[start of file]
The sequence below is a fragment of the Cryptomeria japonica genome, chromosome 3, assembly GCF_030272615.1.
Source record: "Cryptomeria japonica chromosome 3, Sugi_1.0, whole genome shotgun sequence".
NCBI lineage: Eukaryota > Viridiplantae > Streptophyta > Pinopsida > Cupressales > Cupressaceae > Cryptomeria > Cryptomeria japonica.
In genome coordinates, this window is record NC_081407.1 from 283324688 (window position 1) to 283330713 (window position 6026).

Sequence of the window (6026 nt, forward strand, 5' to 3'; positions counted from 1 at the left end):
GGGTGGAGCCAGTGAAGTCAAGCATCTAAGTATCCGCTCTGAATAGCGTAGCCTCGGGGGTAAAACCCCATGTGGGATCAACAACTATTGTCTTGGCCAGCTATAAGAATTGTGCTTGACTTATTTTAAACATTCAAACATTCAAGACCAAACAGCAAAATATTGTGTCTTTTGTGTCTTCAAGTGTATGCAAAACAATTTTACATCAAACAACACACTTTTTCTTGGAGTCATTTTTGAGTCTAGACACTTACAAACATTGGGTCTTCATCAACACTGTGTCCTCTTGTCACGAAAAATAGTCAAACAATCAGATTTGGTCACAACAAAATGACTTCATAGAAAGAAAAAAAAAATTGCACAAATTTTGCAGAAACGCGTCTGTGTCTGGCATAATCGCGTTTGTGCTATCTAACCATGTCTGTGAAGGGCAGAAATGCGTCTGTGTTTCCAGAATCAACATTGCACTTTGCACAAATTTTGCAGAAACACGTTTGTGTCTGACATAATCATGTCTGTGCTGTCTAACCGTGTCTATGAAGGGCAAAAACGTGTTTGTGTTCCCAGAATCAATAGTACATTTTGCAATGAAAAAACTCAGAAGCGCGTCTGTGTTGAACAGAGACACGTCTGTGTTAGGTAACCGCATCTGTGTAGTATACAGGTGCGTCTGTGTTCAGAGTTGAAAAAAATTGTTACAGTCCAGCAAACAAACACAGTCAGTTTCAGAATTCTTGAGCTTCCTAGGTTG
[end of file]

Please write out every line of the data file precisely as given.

The sequence below is a fragment of the Cryptomeria japonica genome, chromosome 3, assembly GCF_030272615.1.
Source record: "Cryptomeria japonica chromosome 3, Sugi_1.0, whole genome shotgun sequence".
NCBI lineage: Eukaryota > Viridiplantae > Streptophyta > Pinopsida > Cupressales > Cupressaceae > Cryptomeria > Cryptomeria japonica.
In genome coordinates, this window is record NC_081407.1 from 283324688 (window position 1) to 283330713 (window position 6026).

Sequence of the window (6026 nt, forward strand, 5' to 3'; positions counted from 1 at the left end):
GGGTGGAGCCAGTGAAGTCAAGCATCTAAGTATCCGCTCTGAATAGCGTAGCCTCGGGGGTAAAACCCCATGTGGGATCAACAACTATTGTCTTGGCCAGCTATAAGAATTGTGCTTGACTTATTTTAAACATTCAAACATTCAAGACCAAACAGCAAAATATTGTGTCTTTTGTGTCTTCAAGTGTATGCAAAACAATTTTACATCAAACAACACACTTTTTCTTGGAGTCATTTTTGAGTCTAGACACTTACAAACATTGGGTCTTCATCAACACTGTGTCCTCTTGTCACGAAAAATAGTCAAACAATCAGATTTGGTCACAACAAAATGACTTCATAGAAAGAAAAAAAAAATTGCACAAATTTTGCAGAAACGCGTCTGTGTCTGGCATAATCGCGTTTGTGCTATCTAACCATGTCTGTGAAGGGCAGAAATGCGTCTGTGTTTCCAGAATCAACATTGCACTTTGCACAAATTTTGCAGAAACACGTTTGTGTCTGACATAATCATGTCTGTGCTGTCTAACCGTGTCTATGAAGGGCAAAAACGTGTTTGTGTTCCCAGAATCAATAGTACATTTTGCAATGAAAAAACTCAGAAGCGCGTCTGTGTTGAACAGAGACACGTCTGTGTTAGGTAACCGCATCTGTGTAGTATACAGGTGCGTCTGTGTTCAGAGTTGAAAAAAATTGTTACAGTCCAGCAAACAAACACAGTCAGTTTCAGAATTCTTGAGCTTCCTAGGTTG